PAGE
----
H+-ATPase-Mediated Cytoplasmic pH-Responses Associated with Elevation of Cytoplasmic Calcium in Cultured Rabbit Nonpigmented Ciliary Epithelium

H+-ATPase-Mediated Cytoplasmic pH-Responses Associated with Elevation of Cytoplasmic Calcium in... Studies were conducted to test whether an increase of cytoplasmic calcium concentration influences H+-ATPase activity in cultured rabbit nonpigmented ciliary epithelium (NPE). Cytoplasmic calcium concentration or cytoplasmic pH was measured by a fluorescence ratio technique in cells loaded with either Fura-2 or BCECF. Cytoplasmic calcium was increased in three ways; by exposure to BAY K 8644 (1 μm), by exposure to a mixture of epinephrine (1 μm) + acetylcholine (10 μm) or by depolarization with potassium-rich solution. In each case cytoplasmic pH increased significantly. In all three cases 100 nm bafilomycin A1, a specific H+-ATPase inhibitor, significantly inhibited the pH increase. These results suggest an increase of cytoplasmic calcium might initiate events that lead to activation of proton export from the cytoplasm by a mechanism involving H+-ATPase. This notion is supported by the observation that the pH increase was suppressed when either verapamil or nifedipine was used to prevent the cytoplasmic calcium increase in cells exposed to potassium-rich solution. Protein kinase C activation might also be involved in the mechanism of H+-ATPase stimulation since staurosporine suppressed the pH response to potassium-rich solution. A transient rise of cytoplasmic calcium concentration was observed when cytoplasmic acidification was induced by exposure to high pCO2. This suggests a rise of cytoplasmic calcium might represent part of a physiological mechanism to stimulate H+-ATPase-mediated protein export under acid conditions. http://www.deepdyve.com/assets/images/DeepDyve-Logo-lg.png The Journal of Membrane Biology Springer Journals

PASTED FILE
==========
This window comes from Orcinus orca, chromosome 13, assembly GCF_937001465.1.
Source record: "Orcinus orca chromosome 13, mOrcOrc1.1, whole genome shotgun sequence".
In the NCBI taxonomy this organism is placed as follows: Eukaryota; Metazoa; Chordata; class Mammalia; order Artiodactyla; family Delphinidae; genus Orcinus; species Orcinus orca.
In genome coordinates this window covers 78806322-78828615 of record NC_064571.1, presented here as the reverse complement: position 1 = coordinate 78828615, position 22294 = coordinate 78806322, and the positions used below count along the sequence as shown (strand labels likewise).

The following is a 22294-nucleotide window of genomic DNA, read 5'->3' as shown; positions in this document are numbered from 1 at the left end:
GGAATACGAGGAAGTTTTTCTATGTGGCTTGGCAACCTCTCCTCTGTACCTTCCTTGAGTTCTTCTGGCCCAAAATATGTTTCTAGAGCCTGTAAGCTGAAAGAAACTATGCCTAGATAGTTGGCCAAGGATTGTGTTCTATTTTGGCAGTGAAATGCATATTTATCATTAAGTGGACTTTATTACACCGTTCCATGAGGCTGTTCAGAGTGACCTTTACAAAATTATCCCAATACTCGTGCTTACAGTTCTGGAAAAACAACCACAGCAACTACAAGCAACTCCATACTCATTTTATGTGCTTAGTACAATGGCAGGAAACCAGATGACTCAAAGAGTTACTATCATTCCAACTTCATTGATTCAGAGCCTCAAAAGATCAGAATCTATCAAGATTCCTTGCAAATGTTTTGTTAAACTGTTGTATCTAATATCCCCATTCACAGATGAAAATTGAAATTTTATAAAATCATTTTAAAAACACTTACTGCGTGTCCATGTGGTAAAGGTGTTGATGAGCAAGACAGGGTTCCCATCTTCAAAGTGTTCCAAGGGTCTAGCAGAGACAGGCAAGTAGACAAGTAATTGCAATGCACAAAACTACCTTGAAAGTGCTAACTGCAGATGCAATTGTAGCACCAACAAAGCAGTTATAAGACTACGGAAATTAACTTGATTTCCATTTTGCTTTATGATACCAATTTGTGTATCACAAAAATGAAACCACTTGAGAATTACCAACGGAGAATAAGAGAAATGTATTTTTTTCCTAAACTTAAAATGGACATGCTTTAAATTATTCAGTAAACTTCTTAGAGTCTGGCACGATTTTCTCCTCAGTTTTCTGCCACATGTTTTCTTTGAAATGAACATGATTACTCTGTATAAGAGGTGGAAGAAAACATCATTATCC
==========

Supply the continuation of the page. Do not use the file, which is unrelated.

H+-ATPase-Mediated Cytoplasmic pH-Responses Associated with Elevation of Cytoplasmic Calcium in Cultured Rabbit Nonpigmented Ciliary Epithelium

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Copyright © Inc. by 2001 Springer-Verlag New York
Life Sciences; Biochemistry, general; Human Physiology
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